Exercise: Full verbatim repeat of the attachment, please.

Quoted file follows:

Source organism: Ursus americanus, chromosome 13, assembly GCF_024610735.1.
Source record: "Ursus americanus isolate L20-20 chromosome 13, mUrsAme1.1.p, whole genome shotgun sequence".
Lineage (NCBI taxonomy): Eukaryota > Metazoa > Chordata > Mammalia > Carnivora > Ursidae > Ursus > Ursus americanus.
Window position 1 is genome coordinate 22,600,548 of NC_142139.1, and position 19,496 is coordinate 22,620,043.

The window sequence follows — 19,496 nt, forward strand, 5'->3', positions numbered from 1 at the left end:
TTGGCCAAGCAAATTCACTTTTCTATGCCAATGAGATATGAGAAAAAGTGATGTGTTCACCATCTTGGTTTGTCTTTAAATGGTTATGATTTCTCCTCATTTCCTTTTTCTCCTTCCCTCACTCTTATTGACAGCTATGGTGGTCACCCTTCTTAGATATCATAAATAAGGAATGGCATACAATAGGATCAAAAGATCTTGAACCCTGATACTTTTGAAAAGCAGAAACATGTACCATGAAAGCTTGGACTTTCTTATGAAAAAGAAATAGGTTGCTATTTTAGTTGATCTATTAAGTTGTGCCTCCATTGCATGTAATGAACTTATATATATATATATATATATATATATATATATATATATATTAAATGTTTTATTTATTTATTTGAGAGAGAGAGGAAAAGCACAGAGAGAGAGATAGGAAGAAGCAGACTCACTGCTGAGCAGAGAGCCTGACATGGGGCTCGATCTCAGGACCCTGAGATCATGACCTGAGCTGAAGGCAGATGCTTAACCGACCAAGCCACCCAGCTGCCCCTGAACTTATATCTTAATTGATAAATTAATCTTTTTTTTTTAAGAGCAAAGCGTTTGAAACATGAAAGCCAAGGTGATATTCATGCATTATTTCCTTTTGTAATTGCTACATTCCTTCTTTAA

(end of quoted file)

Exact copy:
Source organism: Ursus americanus, chromosome 13, assembly GCF_024610735.1.
Source record: "Ursus americanus isolate L20-20 chromosome 13, mUrsAme1.1.p, whole genome shotgun sequence".
Lineage (NCBI taxonomy): Eukaryota > Metazoa > Chordata > Mammalia > Carnivora > Ursidae > Ursus > Ursus americanus.
Window position 1 is genome coordinate 22,600,548 of NC_142139.1, and position 19,496 is coordinate 22,620,043.

The window sequence follows — 19,496 nt, forward strand, 5'->3', positions numbered from 1 at the left end:
TTGGCCAAGCAAATTCACTTTTCTATGCCAATGAGATATGAGAAAAAGTGATGTGTTCACCATCTTGGTTTGTCTTTAAATGGTTATGATTTCTCCTCATTTCCTTTTTCTCCTTCCCTCACTCTTATTGACAGCTATGGTGGTCACCCTTCTTAGATATCATAAATAAGGAATGGCATACAATAGGATCAAAAGATCTTGAACCCTGATACTTTTGAAAAGCAGAAACATGTACCATGAAAGCTTGGACTTTCTTATGAAAAAGAAATAGGTTGCTATTTTAGTTGATCTATTAAGTTGTGCCTCCATTGCATGTAATGAACTTATATATATATATATATATATATATATATATATATATATATTAAATGTTTTATTTATTTATTTGAGAGAGAGAGGAAAAGCACAGAGAGAGAGATAGGAAGAAGCAGACTCACTGCTGAGCAGAGAGCCTGACATGGGGCTCGATCTCAGGACCCTGAGATCATGACCTGAGCTGAAGGCAGATGCTTAACCGACCAAGCCACCCAGCTGCCCCTGAACTTATATCTTAATTGATAAATTAATCTTTTTTTTTTAAGAGCAAAGCGTTTGAAACATGAAAGCCAAGGTGATATTCATGCATTATTTCCTTTTGTAATTGCTACATTCCTTCTTTAA